Securing your DevOps pipeline

Securing your DevOps pipeline

Another reason for ensuring quality in your agile software development process and DevOps toolchains is that DevOps pipelines have become an increasingly popular attack surface for cyber-attacks. As companies have spent time locking down and securing their production systems and networks, the same cannot be said in many cases for their development environments and networks.

For example, Australian telecommunications giant Optus revealed that about 10 million customers, about 40% of the population had their personal data stolen when an internal test API used in development was connected to production data with no authentication mechanisms. Another example was when LastPass suffered a security breach targeting its development environment that resulted in the theft of some of its source code and technical information.

With the threat to development and test environments increasing, it is paramount that organizations adopt many of the same security and quality measures in use for their production environments. Using defense in depth, encryption, secure centralization management of passwords and API keys, and ideally moving to a completely "passwordless" cloud infrastructure will become critical topics for 2023.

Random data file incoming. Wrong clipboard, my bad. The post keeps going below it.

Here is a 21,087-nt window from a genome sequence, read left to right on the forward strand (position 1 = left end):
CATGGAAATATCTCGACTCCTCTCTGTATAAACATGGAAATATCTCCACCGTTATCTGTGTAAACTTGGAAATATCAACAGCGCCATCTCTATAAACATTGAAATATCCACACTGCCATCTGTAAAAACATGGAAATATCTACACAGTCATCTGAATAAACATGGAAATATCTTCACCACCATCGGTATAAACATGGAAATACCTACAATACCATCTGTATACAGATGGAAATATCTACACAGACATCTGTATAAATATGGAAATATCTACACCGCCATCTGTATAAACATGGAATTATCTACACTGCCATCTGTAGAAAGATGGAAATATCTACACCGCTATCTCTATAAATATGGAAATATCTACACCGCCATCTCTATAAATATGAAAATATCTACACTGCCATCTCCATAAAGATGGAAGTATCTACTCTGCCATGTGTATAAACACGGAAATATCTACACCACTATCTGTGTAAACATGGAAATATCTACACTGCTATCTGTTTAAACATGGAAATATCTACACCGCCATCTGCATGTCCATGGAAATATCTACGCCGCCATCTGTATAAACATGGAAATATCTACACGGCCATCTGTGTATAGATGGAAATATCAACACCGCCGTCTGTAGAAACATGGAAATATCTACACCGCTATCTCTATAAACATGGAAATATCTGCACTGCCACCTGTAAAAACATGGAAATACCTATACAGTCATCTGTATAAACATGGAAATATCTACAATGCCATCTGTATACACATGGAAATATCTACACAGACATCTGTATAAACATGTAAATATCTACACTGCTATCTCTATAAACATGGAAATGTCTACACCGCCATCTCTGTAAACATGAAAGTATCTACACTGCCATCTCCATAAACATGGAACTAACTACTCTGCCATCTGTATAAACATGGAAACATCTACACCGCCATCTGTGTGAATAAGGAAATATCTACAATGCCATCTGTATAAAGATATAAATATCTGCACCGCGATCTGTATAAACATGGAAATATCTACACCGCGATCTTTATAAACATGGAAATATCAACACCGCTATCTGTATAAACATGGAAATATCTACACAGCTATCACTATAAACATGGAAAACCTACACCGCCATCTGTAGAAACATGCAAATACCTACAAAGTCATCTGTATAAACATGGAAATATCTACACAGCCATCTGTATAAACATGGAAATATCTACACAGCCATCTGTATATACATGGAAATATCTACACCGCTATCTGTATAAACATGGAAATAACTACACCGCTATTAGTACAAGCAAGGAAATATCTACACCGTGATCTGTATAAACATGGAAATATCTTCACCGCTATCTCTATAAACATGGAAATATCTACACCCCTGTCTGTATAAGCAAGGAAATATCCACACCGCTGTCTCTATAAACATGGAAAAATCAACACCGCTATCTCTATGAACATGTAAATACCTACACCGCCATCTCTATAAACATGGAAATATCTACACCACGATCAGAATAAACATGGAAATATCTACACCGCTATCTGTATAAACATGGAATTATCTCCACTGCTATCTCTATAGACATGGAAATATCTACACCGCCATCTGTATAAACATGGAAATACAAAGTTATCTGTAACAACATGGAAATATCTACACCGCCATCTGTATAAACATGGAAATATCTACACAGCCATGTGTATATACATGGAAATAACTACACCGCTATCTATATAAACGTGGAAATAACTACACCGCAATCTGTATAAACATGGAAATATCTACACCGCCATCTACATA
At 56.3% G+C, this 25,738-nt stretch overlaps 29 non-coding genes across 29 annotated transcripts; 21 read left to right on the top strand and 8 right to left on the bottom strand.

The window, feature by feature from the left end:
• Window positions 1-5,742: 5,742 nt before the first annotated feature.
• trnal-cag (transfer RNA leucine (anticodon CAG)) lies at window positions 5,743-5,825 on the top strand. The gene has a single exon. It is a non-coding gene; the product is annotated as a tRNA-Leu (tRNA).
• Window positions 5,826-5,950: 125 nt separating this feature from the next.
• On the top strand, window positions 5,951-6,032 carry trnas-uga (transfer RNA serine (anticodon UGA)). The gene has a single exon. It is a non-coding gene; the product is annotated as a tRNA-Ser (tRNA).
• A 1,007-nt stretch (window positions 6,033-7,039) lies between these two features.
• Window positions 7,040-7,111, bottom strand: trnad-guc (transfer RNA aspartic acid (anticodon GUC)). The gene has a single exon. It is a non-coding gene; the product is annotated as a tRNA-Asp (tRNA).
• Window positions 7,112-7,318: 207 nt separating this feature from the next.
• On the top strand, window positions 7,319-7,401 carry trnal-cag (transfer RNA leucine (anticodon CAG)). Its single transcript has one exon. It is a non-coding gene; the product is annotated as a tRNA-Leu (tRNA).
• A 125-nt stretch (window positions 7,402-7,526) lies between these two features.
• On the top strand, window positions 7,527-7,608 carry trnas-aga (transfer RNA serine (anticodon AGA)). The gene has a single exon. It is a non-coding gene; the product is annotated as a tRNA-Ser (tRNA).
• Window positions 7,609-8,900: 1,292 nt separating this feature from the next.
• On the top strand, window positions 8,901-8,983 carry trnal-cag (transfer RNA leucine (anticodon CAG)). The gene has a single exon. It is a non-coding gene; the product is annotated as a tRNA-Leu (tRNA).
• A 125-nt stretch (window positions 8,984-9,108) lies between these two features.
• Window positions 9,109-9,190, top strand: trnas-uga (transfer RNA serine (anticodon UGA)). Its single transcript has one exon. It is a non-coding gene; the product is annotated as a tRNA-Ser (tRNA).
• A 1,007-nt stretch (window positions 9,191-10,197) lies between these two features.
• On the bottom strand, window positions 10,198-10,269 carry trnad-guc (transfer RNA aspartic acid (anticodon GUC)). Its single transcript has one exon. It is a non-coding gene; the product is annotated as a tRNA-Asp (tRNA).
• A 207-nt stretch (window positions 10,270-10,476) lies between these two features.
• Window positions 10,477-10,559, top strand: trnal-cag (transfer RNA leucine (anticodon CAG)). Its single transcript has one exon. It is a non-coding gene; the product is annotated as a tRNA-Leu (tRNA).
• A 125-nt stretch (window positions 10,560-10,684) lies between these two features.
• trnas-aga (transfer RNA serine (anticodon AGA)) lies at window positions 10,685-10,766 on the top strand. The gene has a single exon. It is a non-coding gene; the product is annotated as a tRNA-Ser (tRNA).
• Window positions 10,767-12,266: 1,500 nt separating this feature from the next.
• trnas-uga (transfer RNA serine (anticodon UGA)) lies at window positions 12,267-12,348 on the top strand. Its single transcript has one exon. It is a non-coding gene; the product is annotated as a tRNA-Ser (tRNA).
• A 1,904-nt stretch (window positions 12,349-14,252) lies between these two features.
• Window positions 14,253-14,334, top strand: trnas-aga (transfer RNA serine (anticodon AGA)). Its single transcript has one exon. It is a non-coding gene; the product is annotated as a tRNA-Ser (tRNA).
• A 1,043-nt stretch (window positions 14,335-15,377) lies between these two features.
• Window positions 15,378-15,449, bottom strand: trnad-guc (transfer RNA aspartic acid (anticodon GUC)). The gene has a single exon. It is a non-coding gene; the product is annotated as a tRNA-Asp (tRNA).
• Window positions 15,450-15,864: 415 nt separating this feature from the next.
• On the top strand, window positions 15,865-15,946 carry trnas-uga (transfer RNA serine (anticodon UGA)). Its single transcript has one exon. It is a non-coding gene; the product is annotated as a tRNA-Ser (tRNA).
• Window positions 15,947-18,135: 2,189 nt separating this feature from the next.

In line with classic risk management approaches, it is essential to plan ways to reduce the impact and/or probability of a credential being compromised. A key recommendation for 2023 is to deploy a Single Sign On (SSO) identity provider that uses a technology such as OAuth 2.0/OpenID Connect and allows bio-metric login as its primary factor. Then use this provider to access all other services instead of having passwords or API keys for each service.

Risk Management is no longer optional

Risk Management is no longer optional

Expanding on the criticality of risk management as an overarching discipline, one of the top trends of 2023 will be the mainstreaming of risk management and risk-based techniques such as risk-based testing. Previously an obscure branch of project management, risk management is now front and center of the dashboard of most CIOs and CISOs.